The Illinois Technology Association will join forces with 1871, a Chicago-area tech incubator that focuses on small companies. Together, the groups say, they create a full package to support the state’s tech sector.
It’s not unheard of for technology incubators to work directly with associations to help build out new ideas. The Washington, DC-based 1776 has done this on repeated occasions with a variety of trade groups.
But in Chicago, a similar organization took a different kind of leap entirely. The Chicagoland Entrepreneurial Center, a nonprofit best known for running the technology accelerator 1871, recently acquired the Illinois Technology Association. Betsy Ziegler, the incubator’s CEO, noted to Crain’s Chicago Business that the idea was to bring 1871’s focus on small and large companies together with ITA’s emphasis on established tech firms.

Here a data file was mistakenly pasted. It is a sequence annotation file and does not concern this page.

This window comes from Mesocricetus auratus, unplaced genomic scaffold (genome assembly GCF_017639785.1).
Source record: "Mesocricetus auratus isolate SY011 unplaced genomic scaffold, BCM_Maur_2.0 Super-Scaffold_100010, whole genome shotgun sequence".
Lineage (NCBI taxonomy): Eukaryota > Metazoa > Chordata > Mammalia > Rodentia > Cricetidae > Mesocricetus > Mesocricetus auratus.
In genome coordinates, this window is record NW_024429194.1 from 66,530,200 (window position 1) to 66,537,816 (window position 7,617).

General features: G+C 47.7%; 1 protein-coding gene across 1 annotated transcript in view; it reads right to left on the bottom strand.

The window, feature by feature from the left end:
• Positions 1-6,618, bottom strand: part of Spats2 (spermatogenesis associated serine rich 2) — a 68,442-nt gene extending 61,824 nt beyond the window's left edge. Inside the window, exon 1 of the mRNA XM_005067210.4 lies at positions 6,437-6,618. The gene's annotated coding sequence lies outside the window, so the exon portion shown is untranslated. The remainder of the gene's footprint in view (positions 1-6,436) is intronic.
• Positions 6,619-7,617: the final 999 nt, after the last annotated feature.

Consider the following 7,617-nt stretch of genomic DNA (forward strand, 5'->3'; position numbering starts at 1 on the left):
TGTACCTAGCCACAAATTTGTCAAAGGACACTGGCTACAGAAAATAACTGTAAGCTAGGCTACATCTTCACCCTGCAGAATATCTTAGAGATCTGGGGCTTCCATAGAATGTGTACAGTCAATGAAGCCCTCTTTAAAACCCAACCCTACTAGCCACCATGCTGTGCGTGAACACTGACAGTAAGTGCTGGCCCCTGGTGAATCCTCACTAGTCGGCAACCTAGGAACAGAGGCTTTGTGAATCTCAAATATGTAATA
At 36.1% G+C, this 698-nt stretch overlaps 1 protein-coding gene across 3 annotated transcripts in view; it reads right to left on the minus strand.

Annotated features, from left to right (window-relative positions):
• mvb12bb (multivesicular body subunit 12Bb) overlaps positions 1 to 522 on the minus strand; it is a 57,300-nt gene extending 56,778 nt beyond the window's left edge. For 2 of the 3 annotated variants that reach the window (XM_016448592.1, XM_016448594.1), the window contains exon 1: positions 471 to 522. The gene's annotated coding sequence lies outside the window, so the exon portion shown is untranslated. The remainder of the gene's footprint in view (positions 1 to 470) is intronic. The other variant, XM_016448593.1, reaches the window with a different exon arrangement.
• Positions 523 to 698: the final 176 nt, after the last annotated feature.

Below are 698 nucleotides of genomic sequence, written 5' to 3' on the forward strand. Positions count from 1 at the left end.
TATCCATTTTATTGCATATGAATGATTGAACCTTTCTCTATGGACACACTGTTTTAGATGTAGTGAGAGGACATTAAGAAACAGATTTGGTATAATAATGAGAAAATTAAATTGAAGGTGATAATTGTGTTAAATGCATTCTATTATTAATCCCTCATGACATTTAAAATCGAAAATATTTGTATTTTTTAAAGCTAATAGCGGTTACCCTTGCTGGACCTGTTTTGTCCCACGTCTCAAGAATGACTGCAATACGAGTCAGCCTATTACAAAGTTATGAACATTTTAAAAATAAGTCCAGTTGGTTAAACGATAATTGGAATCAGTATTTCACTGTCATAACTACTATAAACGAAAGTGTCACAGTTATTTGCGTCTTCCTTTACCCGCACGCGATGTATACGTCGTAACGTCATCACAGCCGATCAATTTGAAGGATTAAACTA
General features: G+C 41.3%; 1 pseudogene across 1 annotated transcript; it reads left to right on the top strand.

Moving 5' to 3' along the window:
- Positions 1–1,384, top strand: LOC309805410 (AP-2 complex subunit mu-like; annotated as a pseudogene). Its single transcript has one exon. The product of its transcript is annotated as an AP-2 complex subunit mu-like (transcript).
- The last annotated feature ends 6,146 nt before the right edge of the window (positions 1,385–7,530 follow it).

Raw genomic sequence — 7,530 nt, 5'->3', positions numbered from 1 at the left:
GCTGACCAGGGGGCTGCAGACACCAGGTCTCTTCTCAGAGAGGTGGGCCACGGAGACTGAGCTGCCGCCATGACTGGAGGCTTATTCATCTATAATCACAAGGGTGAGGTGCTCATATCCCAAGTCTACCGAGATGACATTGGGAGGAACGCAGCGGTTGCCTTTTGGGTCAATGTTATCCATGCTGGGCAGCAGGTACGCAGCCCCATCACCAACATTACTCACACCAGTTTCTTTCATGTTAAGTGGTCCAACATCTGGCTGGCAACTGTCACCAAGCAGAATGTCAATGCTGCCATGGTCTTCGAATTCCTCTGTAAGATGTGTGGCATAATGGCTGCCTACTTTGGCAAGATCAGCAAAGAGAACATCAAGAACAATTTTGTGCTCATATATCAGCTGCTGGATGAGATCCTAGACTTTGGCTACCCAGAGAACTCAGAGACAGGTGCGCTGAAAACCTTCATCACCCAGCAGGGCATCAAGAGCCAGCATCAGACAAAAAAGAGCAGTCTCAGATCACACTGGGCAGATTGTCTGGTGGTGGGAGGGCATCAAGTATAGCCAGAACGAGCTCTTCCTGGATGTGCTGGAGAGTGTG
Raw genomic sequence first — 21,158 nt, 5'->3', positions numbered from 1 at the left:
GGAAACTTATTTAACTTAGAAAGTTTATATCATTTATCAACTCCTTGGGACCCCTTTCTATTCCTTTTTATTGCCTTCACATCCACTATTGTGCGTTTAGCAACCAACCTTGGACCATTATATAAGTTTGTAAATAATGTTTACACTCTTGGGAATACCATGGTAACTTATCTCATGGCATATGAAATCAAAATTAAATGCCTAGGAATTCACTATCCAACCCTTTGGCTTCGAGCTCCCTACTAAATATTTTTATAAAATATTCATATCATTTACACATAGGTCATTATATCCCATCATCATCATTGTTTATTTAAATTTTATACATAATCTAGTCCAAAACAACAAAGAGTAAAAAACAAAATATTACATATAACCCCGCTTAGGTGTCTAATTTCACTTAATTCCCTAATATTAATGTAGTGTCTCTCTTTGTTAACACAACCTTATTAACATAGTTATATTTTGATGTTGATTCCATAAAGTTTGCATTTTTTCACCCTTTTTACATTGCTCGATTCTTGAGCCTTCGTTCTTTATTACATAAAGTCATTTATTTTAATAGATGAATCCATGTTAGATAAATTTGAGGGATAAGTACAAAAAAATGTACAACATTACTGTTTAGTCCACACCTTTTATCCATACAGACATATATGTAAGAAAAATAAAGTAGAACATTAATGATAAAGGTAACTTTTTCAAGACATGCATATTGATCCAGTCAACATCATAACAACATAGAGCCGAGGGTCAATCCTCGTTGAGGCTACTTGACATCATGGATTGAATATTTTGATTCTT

“It’s a direct complement,” said Ziegler, who will lead the combined organization. “We have incubation at our core, and we’re doing more on corporate innovation. But we don’t do anything in the middle. This expands the range of programs and completes the stack.”
The merger will bring ITA and 1871 employees under the same roof, and fundraising events run by the two organizations will now be run jointly. However, ITA’s political advocacy fund will not come along in the merger: As the Chicago Sun-Times notes, 1871’s 501(c)(3) status does not allow it to take part in political activities. The fund will be made available for another group that wants to take on such work.
ITA founder Terry Howerton, CEO of TechNexus Venture Collaborative, told the Sun-Times that the merger nonetheless helps fulfill the original mission of the association.
“When we started ITA in 2005, our goal was to bring together the tech entrepreneurs and leaders of Chicago to support and lift each other in building better companies,” Howerton said.
The incubator has a prominent pedigree. Current Illinois governor and former venture capitalist J.B. Pritzker helped launch 1871 in 2012 in Chicago’s Merchandise Mart building.